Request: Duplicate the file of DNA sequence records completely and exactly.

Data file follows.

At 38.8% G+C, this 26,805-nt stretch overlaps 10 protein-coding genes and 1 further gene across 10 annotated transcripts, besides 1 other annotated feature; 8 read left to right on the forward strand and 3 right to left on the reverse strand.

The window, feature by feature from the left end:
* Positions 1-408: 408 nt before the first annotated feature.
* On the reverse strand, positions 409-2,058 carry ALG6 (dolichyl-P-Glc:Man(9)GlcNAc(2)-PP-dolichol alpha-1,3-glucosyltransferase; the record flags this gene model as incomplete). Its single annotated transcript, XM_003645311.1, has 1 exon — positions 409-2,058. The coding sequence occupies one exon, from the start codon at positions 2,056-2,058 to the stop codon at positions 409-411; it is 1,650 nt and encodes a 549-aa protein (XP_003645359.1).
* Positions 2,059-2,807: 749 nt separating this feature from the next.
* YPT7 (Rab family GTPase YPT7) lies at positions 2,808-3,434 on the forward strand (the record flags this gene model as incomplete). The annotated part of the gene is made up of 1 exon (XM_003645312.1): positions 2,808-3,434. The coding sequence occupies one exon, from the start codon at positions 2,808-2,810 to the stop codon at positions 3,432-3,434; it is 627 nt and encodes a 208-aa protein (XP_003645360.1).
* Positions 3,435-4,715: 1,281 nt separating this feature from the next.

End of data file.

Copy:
At 38.8% G+C, this 26,805-nt stretch overlaps 10 protein-coding genes and 1 further gene across 10 annotated transcripts, besides 1 other annotated feature; 8 read left to right on the forward strand and 3 right to left on the reverse strand.

The window, feature by feature from the left end:
* Positions 1-408: 408 nt before the first annotated feature.
* On the reverse strand, positions 409-2,058 carry ALG6 (dolichyl-P-Glc:Man(9)GlcNAc(2)-PP-dolichol alpha-1,3-glucosyltransferase; the record flags this gene model as incomplete). Its single annotated transcript, XM_003645311.1, has 1 exon — positions 409-2,058. The coding sequence occupies one exon, from the start codon at positions 2,056-2,058 to the stop codon at positions 409-411; it is 1,650 nt and encodes a 549-aa protein (XP_003645359.1).
* Positions 2,059-2,807: 749 nt separating this feature from the next.
* YPT7 (Rab family GTPase YPT7) lies at positions 2,808-3,434 on the forward strand (the record flags this gene model as incomplete). The annotated part of the gene is made up of 1 exon (XM_003645312.1): positions 2,808-3,434. The coding sequence occupies one exon, from the start codon at positions 2,808-2,810 to the stop codon at positions 3,432-3,434; it is 627 nt and encodes a 208-aa protein (XP_003645360.1).
* Positions 3,435-4,715: 1,281 nt separating this feature from the next.